Disney CEO Bob Chapek said Tuesday that going forward, talent contracts at the studio “will have to reflect the fact that the world is changing.”
His remarks come as Disney battles a lawsuit from actress Scarlett Johansson alleging breach of contract for her work on “Black Widow.” While making his claims at a virtual Goldman Sachs conference, Chapek did not mention Johansson by name, but he did directly address the issues Hollywood is facing when it comes to compensating talent amid the pandemic.
As COVID-19 halted filmgoing, many movies expected to be box office hits were instead released directly to streaming, while others were released in theaters and on streaming platforms the same day. These models are drastically different from the exclusive theatrical release that films and the stars in them have come to expect over the last several decades.
“We’re sort of putting a square peg in a round hole right now where we’ve got a deal conceived under a certain set of conditions, that actually results in a movie that is being released in a completely different set of conditions,” Chapek said during the conference via numerous reports. “So there’s a bit of a reset that’s going on right now, and ultimately we’ll think about that as we do our future talent deals and plan for that and make sure that that’s incorporated.”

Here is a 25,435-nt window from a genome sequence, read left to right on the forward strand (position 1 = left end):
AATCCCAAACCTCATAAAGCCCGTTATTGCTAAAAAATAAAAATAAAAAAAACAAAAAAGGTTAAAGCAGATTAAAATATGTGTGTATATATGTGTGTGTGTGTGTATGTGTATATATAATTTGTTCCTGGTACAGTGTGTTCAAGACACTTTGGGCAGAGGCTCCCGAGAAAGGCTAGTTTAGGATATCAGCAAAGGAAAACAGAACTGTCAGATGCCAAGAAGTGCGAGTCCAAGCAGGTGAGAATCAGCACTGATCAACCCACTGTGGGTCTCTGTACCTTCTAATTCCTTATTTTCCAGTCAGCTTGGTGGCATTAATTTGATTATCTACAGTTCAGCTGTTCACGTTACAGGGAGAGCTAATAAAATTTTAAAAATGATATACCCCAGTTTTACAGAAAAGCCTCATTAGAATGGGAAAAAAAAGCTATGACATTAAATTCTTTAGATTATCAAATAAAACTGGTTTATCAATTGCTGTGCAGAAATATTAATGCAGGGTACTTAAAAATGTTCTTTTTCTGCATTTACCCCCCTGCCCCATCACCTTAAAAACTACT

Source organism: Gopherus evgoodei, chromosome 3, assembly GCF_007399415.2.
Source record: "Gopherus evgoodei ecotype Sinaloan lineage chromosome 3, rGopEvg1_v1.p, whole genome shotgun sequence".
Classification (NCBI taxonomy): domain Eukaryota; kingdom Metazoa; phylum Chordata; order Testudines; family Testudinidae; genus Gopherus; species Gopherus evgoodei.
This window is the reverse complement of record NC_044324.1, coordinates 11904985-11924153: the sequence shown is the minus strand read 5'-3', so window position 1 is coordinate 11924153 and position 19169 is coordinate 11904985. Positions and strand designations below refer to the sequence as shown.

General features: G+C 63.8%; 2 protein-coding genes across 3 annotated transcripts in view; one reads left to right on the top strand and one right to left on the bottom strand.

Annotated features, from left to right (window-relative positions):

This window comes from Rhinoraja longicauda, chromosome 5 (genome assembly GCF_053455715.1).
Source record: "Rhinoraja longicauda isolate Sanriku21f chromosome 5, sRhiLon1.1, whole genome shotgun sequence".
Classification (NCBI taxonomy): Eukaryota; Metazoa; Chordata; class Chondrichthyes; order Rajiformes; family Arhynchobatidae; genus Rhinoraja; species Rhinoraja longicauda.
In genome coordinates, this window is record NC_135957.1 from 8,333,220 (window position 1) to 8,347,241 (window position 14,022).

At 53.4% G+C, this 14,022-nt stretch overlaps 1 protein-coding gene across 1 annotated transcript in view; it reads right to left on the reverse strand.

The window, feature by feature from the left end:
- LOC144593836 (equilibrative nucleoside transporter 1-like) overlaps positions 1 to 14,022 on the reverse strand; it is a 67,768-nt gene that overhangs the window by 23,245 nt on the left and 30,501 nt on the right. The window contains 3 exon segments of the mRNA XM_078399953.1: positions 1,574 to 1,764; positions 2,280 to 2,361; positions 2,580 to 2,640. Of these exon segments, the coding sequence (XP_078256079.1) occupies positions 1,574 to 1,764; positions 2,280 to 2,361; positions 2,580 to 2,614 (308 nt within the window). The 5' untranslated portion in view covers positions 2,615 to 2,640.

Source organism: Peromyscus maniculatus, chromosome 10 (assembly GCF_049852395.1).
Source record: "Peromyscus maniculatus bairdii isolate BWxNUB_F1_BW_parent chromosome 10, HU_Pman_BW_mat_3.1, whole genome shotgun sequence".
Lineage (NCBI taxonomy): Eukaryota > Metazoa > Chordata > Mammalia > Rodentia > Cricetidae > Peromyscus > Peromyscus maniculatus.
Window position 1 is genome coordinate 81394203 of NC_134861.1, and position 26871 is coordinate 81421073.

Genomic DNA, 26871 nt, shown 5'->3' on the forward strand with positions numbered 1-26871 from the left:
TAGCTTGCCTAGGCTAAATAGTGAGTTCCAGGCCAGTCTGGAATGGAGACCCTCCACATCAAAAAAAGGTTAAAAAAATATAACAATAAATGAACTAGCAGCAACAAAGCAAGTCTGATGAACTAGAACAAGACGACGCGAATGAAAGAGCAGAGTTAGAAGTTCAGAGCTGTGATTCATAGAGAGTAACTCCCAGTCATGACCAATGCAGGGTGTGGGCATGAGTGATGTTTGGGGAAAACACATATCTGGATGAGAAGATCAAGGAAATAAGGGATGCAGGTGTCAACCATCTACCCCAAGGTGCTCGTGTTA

“But right now, we’ve got sort of this middle position where we’re trying to do right by the talent,” he added. “I think the talent’s trying to do right by us, and we’re just sort of figuring out our way to bridge the gap.”
Chapek also referred to talent as Disney’s “most important asset” and said that historically, the company has had a “very symbiotic” relationship with its talent regarding the deals they strike together.
Scarlett Johansson Vs. Disney
That symbiotic relationship is now being put to the test by Johanssen, who hit Disney with a lawsuit in July over its decision to release her “Black Widow” standalone picture for a premium fee on Disney+ the same day it hit the big screen. The actress claims that her contract guaranteed an exclusive theatrical release for the film and that her salary was largely based on what it grossed at the box office. Because viewers had the option to purchase it for streaming at home, she claims she did not see “the full benefit” of her deal.
Disney claimed the lawsuit had no merit. It also released a scathing statement saying that Johansson’s legal effort showed a “callous disregard” for the harmful and prolonged effects of COVID-19, especially since she allegedly received $20 million upfront for “Black Widow.”
Disney is hoping to solve the matter via private arbitration. Johannson’s legal team wants to take the dispute to court.
So far, “Black Widow” has raked in $377 million worldwide. It broke pandemic box office records during its opening weekend but still has not made nearly as much as it likely would have prior to the pandemic.
As for whether or not the dual release strategy actually tanked the film’s earnings, that is hard to say. By comparison though, Marvel’s “Shang-Chi,” which was released exclusively in theaters, is already set to catch up to “Black Widow” at the box office. The film has been out for just under a month and has already made $306 million worldwide.